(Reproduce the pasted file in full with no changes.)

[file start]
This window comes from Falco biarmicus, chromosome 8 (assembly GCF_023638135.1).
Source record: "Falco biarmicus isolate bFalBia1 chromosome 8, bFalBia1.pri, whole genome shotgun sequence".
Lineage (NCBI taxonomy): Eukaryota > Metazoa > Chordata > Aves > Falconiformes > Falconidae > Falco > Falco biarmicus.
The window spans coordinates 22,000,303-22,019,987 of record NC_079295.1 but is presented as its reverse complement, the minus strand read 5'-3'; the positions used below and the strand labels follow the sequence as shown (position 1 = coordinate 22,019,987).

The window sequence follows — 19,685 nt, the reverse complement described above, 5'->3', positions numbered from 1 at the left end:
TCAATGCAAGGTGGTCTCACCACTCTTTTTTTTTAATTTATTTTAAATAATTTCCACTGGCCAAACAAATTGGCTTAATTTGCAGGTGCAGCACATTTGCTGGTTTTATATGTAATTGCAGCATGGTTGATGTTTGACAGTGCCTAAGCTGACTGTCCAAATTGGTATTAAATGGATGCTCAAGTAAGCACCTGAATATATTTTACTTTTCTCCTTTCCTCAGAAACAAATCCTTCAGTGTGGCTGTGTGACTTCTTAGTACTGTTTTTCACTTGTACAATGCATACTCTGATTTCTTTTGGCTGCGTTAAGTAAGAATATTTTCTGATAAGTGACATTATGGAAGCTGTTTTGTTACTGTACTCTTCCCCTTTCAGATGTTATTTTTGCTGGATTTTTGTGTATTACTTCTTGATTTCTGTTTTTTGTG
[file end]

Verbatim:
This window comes from Falco biarmicus, chromosome 8 (assembly GCF_023638135.1).
Source record: "Falco biarmicus isolate bFalBia1 chromosome 8, bFalBia1.pri, whole genome shotgun sequence".
Lineage (NCBI taxonomy): Eukaryota > Metazoa > Chordata > Aves > Falconiformes > Falconidae > Falco > Falco biarmicus.
The window spans coordinates 22,000,303-22,019,987 of record NC_079295.1 but is presented as its reverse complement, the minus strand read 5'-3'; the positions used below and the strand labels follow the sequence as shown (position 1 = coordinate 22,019,987).

The window sequence follows — 19,685 nt, the reverse complement described above, 5'->3', positions numbered from 1 at the left end:
TCAATGCAAGGTGGTCTCACCACTCTTTTTTTTTAATTTATTTTAAATAATTTCCACTGGCCAAACAAATTGGCTTAATTTGCAGGTGCAGCACATTTGCTGGTTTTATATGTAATTGCAGCATGGTTGATGTTTGACAGTGCCTAAGCTGACTGTCCAAATTGGTATTAAATGGATGCTCAAGTAAGCACCTGAATATATTTTACTTTTCTCCTTTCCTCAGAAACAAATCCTTCAGTGTGGCTGTGTGACTTCTTAGTACTGTTTTTCACTTGTACAATGCATACTCTGATTTCTTTTGGCTGCGTTAAGTAAGAATATTTTCTGATAAGTGACATTATGGAAGCTGTTTTGTTACTGTACTCTTCCCCTTTCAGATGTTATTTTTGCTGGATTTTTGTGTATTACTTCTTGATTTCTGTTTTTTGTG